FDA warning letters to devicemakers down nearly 90 percent

The number of warning letters the FDA sent to medical devicemakers fell by almost 90 percent between 2015 and 2019, and it could be because the FDA is too focused on pleasing the device industry, MedTech Dive reported.  

Warning letters are sent to devicemakers to flag when they've violated FDA regulations — anything from misstating what a device is indicated for to having poor manufacturing practices. 

In 2015, the FDA sent 81 letters to devicemakers. In 2019, the agency sent nine. 

The FDA has attributed the drop, in part, to restructuring in the department responsible for device regulation, Erin Keith, associate director for compliance and quality, told MedTech Dive

The department reportedly has made several changes in the last few years, such as requiring that warning letters be sent within 120 days of a physical inspection to make sure evidence is recent. 

The agency also has shifted focus from making sure devicemakers are simply complying with regulatory requirements to pushing them to make decisions that improve overall quality and patient outcomes. 

The goal is to have devicemakers address potential issues before reaching the warning letter stage, according to MedTech Dive.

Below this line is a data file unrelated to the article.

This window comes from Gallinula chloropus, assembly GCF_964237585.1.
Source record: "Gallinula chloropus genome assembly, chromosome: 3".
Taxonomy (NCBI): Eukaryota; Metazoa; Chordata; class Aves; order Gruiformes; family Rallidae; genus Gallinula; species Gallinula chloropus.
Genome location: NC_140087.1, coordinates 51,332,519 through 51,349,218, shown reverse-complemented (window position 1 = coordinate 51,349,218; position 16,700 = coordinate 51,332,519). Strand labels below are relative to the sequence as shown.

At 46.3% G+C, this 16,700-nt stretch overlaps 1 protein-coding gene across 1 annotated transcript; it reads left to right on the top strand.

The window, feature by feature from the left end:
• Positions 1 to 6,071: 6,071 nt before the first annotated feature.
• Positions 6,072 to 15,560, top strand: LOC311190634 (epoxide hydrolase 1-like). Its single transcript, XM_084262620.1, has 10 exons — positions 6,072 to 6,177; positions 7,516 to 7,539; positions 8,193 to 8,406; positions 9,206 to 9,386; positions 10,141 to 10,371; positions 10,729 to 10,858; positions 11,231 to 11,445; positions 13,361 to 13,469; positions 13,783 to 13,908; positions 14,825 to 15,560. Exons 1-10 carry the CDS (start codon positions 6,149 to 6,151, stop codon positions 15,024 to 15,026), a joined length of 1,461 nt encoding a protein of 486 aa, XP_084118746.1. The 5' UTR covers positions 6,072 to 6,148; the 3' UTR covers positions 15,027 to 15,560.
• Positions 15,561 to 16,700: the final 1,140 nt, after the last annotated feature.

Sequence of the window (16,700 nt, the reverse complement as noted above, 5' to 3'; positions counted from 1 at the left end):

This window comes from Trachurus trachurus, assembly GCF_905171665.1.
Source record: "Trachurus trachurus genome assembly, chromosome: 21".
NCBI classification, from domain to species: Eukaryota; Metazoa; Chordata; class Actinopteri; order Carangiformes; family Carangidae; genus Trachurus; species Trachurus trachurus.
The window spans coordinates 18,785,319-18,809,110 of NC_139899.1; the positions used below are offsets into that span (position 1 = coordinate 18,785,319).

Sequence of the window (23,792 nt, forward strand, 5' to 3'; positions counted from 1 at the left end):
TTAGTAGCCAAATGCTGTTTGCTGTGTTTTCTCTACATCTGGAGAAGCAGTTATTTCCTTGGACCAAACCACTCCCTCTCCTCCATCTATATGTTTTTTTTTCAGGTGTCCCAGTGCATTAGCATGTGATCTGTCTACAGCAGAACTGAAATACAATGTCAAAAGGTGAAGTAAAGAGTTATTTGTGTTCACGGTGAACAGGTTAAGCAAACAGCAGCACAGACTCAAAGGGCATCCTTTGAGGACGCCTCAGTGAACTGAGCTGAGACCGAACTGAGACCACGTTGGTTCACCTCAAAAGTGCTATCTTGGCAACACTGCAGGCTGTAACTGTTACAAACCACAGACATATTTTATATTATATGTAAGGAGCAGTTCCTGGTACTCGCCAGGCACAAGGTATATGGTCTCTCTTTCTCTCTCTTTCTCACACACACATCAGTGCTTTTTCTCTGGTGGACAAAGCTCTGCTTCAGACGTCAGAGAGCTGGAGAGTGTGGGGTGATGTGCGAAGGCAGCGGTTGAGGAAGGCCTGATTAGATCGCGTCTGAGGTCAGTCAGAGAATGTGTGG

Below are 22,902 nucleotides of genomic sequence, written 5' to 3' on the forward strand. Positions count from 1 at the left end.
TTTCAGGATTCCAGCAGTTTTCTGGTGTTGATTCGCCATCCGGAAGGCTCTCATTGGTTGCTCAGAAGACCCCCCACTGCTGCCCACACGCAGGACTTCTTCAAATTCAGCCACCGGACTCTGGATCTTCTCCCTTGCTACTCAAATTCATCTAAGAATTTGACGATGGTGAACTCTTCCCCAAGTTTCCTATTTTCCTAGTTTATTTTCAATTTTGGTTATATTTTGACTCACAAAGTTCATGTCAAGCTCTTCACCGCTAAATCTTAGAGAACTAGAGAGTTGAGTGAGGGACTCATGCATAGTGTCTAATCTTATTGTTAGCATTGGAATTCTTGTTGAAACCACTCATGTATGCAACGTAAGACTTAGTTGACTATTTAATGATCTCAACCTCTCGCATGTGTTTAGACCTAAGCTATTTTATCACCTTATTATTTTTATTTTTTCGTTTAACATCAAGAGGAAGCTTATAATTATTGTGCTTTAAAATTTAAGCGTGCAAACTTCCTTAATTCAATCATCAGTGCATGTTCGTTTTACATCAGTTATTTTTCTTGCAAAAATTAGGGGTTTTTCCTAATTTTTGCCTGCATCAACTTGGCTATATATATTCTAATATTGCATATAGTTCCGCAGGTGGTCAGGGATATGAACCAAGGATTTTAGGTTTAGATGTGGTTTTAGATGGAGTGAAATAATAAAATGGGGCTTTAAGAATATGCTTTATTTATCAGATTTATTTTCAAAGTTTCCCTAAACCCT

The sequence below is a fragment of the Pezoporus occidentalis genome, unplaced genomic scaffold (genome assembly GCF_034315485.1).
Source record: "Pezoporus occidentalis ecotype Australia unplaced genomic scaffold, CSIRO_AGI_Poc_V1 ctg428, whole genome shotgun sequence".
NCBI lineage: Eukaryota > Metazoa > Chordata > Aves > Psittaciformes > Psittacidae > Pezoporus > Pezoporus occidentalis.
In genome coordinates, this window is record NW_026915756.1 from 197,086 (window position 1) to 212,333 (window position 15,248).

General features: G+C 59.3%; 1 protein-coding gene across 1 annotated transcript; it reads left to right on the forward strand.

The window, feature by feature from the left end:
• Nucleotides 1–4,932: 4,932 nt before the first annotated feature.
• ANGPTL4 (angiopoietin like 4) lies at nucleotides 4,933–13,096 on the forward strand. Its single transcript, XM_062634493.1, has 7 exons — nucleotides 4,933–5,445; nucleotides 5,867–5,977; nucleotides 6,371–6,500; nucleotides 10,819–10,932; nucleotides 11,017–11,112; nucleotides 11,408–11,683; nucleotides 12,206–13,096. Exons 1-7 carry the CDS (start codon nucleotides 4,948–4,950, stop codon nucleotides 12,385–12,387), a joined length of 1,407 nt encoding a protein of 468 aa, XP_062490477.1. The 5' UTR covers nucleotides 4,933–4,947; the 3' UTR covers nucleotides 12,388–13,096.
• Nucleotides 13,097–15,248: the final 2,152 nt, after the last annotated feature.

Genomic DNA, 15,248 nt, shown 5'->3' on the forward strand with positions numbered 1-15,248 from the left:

Ms. Keith told MedTech Dive that now that the agency has had time to get comfortable with the new structure, the number of warning letters will likely begin to increase. 

But some patient safety advocates say the drop in warning letters isn't entirely because of the restructuring changes. 

"FDA is putting inadequate resources toward compliance oversight of the device industry," Public Citizen Director Mike Carome told MedTech Dive. "I think this reflects the industry-friendly approach to compliance oversight. Even when they do inspections, I think they seek ways to avoid issuing warning letters to protect the interests of industry."

Read the full article here

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